Online Class Impacts Students’ Ability to Learn

Via Anderson, Reporter

As students all over the world transition to online classes, we are diving headfirst into this type of learning platform and I can say, it is not advantageous.

Since the outbreak of COVID-19, schools all around the globe are forced to transition classes online, in order to uphold the social distancing requirements to prevent the spread of the disease. Students as young as kindergarten and as old as graduates are learning from home.

So, how has this transition been? 

For myself, and many other students at California Lutheran University, it hasn’t been easy. 

First of all, two of my classes don’t regularly meet anymore. The professors decided not to use Zoom, so we no longer meet during our normal class time.

While this is great from a personal standpoint–providing more time to relax, from a student standpoint, I am missing out on classes and lectures I would normally have. Classes that I pay for, that I showed up for, are now just based on assignments and due-dates.

Additionally, for the classes that do meet during normal class time over Zoom, I find it extremely hard to actually pay attention. There is no longer anything holding me accountable to focus in class, and I find myself cooking breakfast, doing my makeup, cleaning my room and anything but listening.

Now, I realize those activities are personal decisions, but my lack of focus seems to be a result of transitioning to online classes. I am usually a very good student, consistently paying attention and doing my work.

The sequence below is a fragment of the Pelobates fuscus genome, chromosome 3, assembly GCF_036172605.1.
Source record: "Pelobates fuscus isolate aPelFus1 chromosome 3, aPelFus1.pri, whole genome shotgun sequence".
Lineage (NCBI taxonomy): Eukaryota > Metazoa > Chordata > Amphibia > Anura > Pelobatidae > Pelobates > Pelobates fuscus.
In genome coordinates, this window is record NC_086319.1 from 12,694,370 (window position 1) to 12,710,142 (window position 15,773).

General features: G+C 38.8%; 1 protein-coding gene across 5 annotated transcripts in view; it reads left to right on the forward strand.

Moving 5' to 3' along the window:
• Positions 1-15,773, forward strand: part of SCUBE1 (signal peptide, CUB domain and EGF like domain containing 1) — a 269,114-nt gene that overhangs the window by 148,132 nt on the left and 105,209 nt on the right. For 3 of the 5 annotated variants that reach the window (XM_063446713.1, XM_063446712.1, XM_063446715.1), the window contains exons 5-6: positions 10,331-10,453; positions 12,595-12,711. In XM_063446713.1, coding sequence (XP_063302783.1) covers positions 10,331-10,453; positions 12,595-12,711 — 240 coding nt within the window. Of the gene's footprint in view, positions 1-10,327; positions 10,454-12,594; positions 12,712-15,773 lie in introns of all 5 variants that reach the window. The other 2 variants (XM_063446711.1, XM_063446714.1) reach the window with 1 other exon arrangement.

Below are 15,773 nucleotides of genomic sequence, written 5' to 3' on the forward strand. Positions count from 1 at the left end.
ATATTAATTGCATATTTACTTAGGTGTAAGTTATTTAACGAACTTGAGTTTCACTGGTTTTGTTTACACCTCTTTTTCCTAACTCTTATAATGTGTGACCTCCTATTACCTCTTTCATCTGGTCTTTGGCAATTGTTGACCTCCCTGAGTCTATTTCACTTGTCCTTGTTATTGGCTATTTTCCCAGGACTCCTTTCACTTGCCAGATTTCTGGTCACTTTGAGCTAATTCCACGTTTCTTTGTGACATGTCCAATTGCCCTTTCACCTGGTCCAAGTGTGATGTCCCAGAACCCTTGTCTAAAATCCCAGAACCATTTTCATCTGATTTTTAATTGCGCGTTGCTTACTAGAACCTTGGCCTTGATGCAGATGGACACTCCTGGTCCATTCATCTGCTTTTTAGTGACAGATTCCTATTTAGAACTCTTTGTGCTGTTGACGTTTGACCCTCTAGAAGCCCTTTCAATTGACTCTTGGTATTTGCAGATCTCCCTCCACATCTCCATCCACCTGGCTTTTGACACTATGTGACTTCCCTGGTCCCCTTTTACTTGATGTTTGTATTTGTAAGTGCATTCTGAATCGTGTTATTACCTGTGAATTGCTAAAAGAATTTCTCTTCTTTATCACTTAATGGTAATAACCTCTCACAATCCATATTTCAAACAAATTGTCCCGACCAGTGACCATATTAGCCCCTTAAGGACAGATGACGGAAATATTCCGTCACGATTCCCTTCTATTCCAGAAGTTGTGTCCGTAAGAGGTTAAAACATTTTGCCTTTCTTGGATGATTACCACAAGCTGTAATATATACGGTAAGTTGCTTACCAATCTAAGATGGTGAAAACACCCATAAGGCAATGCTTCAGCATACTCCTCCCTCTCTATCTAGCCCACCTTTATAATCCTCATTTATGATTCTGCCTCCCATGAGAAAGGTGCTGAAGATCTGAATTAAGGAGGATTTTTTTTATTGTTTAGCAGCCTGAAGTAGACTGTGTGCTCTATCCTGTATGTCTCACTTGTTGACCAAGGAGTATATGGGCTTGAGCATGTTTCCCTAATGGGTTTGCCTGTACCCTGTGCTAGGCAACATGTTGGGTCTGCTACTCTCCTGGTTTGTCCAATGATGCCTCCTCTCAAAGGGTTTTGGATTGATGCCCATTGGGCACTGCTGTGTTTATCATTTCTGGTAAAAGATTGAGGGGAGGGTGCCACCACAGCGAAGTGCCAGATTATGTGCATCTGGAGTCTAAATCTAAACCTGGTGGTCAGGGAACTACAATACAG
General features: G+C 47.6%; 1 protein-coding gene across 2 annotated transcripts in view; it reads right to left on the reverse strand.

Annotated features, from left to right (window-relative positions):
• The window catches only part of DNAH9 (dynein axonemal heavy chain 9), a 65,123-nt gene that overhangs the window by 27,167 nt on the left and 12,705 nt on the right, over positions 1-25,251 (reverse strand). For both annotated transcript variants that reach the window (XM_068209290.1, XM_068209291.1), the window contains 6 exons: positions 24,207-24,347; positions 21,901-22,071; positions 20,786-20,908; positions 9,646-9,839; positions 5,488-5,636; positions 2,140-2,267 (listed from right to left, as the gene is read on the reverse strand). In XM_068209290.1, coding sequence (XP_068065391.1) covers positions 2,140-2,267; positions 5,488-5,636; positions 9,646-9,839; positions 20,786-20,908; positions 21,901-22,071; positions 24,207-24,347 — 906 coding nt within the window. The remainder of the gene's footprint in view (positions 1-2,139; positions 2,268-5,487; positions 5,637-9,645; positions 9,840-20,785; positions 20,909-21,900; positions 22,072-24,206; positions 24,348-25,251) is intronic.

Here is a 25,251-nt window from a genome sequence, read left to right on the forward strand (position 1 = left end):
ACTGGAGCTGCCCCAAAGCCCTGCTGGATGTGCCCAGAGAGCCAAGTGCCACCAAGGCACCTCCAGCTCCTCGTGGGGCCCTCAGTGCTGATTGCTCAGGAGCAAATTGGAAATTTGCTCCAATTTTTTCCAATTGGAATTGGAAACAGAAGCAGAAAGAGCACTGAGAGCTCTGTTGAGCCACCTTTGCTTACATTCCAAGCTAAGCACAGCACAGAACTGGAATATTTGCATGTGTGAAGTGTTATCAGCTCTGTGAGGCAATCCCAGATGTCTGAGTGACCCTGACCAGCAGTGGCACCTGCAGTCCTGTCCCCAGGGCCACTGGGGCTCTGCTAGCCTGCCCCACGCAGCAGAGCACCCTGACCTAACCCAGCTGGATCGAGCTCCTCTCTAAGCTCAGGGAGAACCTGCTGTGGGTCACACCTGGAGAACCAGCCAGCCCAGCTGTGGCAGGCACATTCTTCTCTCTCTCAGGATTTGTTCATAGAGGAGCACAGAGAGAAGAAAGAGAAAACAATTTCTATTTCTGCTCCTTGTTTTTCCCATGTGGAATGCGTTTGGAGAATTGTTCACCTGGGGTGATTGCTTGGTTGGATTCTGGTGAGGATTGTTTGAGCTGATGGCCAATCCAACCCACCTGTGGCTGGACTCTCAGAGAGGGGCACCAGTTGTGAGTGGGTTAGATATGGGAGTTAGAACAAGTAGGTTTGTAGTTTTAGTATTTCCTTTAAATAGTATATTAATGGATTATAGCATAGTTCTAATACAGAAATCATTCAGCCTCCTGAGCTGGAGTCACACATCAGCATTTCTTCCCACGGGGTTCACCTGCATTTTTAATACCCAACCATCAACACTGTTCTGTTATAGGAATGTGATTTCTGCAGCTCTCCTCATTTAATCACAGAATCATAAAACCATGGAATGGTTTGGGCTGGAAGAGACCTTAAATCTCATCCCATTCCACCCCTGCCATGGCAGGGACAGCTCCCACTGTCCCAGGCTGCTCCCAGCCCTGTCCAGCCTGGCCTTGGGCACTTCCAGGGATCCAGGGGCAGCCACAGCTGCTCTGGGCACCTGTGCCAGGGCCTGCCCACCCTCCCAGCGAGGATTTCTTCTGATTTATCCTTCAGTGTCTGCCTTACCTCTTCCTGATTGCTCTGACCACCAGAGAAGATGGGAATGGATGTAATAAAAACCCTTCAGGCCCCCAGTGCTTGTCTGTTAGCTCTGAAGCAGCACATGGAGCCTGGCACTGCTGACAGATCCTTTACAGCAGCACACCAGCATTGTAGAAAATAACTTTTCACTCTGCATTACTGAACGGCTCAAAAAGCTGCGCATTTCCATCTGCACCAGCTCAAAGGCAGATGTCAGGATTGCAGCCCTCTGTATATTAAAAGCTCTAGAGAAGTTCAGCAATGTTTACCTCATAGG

I am not alone in this. Many students have a complete lack of motivation to succeed in their now-online classes. While we understand the reason behind this transition, it does not change my opinion that online learning is not an effective way to learn, especially if it’s something new.

According to Education Week, “being in person with teachers and other students creates social pressures and benefits that can help motivate students to engage.”

 I certainly find this true.

With in-person lectures, students feel obligated to diverge all their attention to the task or learning at hand. This means taking notes, not being on your phone and avoiding other distractions, because the professor whom you are demonstrating respect for, is in the room.

With online classes, especially Zoom where students have the choice to mute their microphone and hide their video, students can do just about anything in the privacy of their home.

This takes away from the learning and experience  which the instructor intended for, and leaves the student feeling like they’re not even showing up to class, but rather turning on their computer to get those attendance points.

Being online itself is a challenge. 

It takes just a few clicks to minimize the lecture window and open your email, or Facebook, or surf the web. No one’s going to stop you because no one knows: they’re all in the  comfort of their homes probably doing the same thing.

I am guilty of it. Just the other day I was in a lecture and I was extremely bored and unfocused, I minimized the Zoom meeting and applied to two jobs, which required me to alter my resume while the lecture  was going on in the background.

Some may argue that this can be solved by a little self-discipline. According to Peterson’, “The problem is the time management and organization skills necessary to stay on top of your work.” 

I think that is the key here: self-discipline. 

But there is a bigger problem in today’s current situation of online classes. 

Students and instructors were literally thrown into online lectures mid-semester. There was no preparation, no choice, no time to practice self-discipline. 

We can not be criticized for our lack of focus and self-discipline, when our whole world was flipped upside down in the course of one weekend.